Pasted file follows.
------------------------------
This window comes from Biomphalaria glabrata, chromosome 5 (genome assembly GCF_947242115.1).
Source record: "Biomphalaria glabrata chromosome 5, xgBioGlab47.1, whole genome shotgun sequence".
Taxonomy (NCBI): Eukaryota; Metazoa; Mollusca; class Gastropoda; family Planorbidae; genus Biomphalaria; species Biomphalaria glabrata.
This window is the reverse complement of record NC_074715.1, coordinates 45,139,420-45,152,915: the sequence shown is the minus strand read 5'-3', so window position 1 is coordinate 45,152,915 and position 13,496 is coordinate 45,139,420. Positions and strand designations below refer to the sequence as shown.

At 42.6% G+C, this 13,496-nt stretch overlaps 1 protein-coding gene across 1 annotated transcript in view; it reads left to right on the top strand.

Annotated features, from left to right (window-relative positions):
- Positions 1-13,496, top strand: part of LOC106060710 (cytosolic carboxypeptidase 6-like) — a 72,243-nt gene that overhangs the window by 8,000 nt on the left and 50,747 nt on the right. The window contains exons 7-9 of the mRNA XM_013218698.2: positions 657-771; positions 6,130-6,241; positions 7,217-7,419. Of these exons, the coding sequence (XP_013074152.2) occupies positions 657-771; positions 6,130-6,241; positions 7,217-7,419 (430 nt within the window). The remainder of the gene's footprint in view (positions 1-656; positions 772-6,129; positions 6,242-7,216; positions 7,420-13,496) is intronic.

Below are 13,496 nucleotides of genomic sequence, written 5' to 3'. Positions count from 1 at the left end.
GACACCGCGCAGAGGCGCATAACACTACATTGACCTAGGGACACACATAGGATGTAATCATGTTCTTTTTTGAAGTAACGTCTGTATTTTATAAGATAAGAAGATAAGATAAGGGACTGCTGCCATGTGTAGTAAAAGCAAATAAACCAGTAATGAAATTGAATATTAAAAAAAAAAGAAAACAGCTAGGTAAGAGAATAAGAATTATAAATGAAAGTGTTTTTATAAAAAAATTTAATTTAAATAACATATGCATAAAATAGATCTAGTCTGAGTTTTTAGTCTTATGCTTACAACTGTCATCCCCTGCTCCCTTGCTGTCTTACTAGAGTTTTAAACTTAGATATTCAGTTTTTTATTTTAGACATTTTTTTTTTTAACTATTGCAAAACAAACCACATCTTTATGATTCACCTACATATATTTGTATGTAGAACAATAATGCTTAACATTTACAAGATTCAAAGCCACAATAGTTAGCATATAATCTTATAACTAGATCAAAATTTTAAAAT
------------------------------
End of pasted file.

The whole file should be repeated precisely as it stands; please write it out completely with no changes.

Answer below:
This window comes from Biomphalaria glabrata, chromosome 5 (genome assembly GCF_947242115.1).
Source record: "Biomphalaria glabrata chromosome 5, xgBioGlab47.1, whole genome shotgun sequence".
Taxonomy (NCBI): Eukaryota; Metazoa; Mollusca; class Gastropoda; family Planorbidae; genus Biomphalaria; species Biomphalaria glabrata.
This window is the reverse complement of record NC_074715.1, coordinates 45,139,420-45,152,915: the sequence shown is the minus strand read 5'-3', so window position 1 is coordinate 45,152,915 and position 13,496 is coordinate 45,139,420. Positions and strand designations below refer to the sequence as shown.

At 42.6% G+C, this 13,496-nt stretch overlaps 1 protein-coding gene across 1 annotated transcript in view; it reads left to right on the top strand.

Annotated features, from left to right (window-relative positions):
- Positions 1-13,496, top strand: part of LOC106060710 (cytosolic carboxypeptidase 6-like) — a 72,243-nt gene that overhangs the window by 8,000 nt on the left and 50,747 nt on the right. The window contains exons 7-9 of the mRNA XM_013218698.2: positions 657-771; positions 6,130-6,241; positions 7,217-7,419. Of these exons, the coding sequence (XP_013074152.2) occupies positions 657-771; positions 6,130-6,241; positions 7,217-7,419 (430 nt within the window). The remainder of the gene's footprint in view (positions 1-656; positions 772-6,129; positions 6,242-7,216; positions 7,420-13,496) is intronic.

Below are 13,496 nucleotides of genomic sequence, written 5' to 3'. Positions count from 1 at the left end.
GACACCGCGCAGAGGCGCATAACACTACATTGACCTAGGGACACACATAGGATGTAATCATGTTCTTTTTTGAAGTAACGTCTGTATTTTATAAGATAAGAAGATAAGATAAGGGACTGCTGCCATGTGTAGTAAAAGCAAATAAACCAGTAATGAAATTGAATATTAAAAAAAAAAGAAAACAGCTAGGTAAGAGAATAAGAATTATAAATGAAAGTGTTTTTATAAAAAAATTTAATTTAAATAACATATGCATAAAATAGATCTAGTCTGAGTTTTTAGTCTTATGCTTACAACTGTCATCCCCTGCTCCCTTGCTGTCTTACTAGAGTTTTAAACTTAGATATTCAGTTTTTTATTTTAGACATTTTTTTTTTTAACTATTGCAAAACAAACCACATCTTTATGATTCACCTACATATATTTGTATGTAGAACAATAATGCTTAACATTTACAAGATTCAAAGCCACAATAGTTAGCATATAATCTTATAACTAGATCAAAATTTTAAAAT